The colonists played the Hutus and Tutsis off one another, creating an atmosphere of suspicion, rivalry and racial hatred. By denying access to education, jobs, most everything, they engineered the ill-feeling which would boil over into genocide.

Genocidal violence had reared its ugly head in 1959, 1963 and 1990 before the most infamous 1994 campaign carried out by Hutus, resulting in the death of over a million Tutsi and moderate Hutu people. The chaos was seized upon by vindictive opportunists seeking to settle grudges, zero debt, steal and pillage.

To date, the Belgians and the Catholic Church are implicated, directly or indirectly in 9 genocidal campaigns in Rwanda and its neighbour Burundi.



From the 7th April to July 15th, 1994 – men, women, neighbours, old friends and militias butchered one another. In ninety days one million Rwandans were murdered – hacked to death with machetes imported from China. Hundreds of thousands of women were raped. Today there are estimated twenty-four-thousand 24-year-olds living in Rwanda, the children of rape and genocide.

Rwandans called upon the UN, the Belgians, the French and the United States. None answered quickly enough, resulting in the needless deaths of hundreds of thousands. Rwanda is a small country with few minerals, few assets and no consumer to economy to speak of – how could they possibly have afforded Western intervention?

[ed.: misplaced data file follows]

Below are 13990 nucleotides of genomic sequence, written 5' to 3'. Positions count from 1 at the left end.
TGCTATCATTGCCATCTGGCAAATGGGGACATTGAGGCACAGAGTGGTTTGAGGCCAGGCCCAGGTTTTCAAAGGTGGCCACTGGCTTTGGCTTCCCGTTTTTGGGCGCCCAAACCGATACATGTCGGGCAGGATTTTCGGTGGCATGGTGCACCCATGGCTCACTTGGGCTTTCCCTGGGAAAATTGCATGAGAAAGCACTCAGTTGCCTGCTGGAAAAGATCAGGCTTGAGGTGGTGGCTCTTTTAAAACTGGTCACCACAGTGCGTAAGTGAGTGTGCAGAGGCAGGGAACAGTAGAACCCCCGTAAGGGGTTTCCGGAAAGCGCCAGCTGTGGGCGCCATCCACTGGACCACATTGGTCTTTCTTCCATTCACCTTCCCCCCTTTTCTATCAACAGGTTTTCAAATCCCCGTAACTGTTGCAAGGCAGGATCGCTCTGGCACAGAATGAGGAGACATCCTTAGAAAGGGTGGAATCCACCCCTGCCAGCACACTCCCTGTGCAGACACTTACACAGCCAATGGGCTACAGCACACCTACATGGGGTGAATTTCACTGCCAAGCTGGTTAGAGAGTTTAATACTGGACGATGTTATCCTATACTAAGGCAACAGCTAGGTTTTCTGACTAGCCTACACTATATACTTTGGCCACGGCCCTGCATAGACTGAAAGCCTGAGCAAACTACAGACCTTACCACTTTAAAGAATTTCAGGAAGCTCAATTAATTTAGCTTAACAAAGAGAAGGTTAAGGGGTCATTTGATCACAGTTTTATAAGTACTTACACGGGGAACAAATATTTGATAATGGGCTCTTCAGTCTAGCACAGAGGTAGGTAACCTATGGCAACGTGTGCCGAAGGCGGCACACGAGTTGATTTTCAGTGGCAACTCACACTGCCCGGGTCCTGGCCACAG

During our brief trip we visited the Genocide Museum. We also noticed flower strewn monuments commemorating the dead in the small farming communities we visited. All of Rwanda was affected by the events of those few short months. We took a personal tour, which I won’t put you through here. It affected our group badly. At one point I regretted pushing for us to go on the tour, but now I recognise that it was something we had to do.


Everything that I have talked about here represents what I learned about Rwanda before going on the trip. I wanted to go to Rwanda to understand their world even further. This insight that I had was nothing compared to what I experienced first-hand however.  In Part 2 I will take a look at this in more detail, and talk about the “new Rwanda” – how the country has developed into an astonishingly modern place, considering the trauma it endured.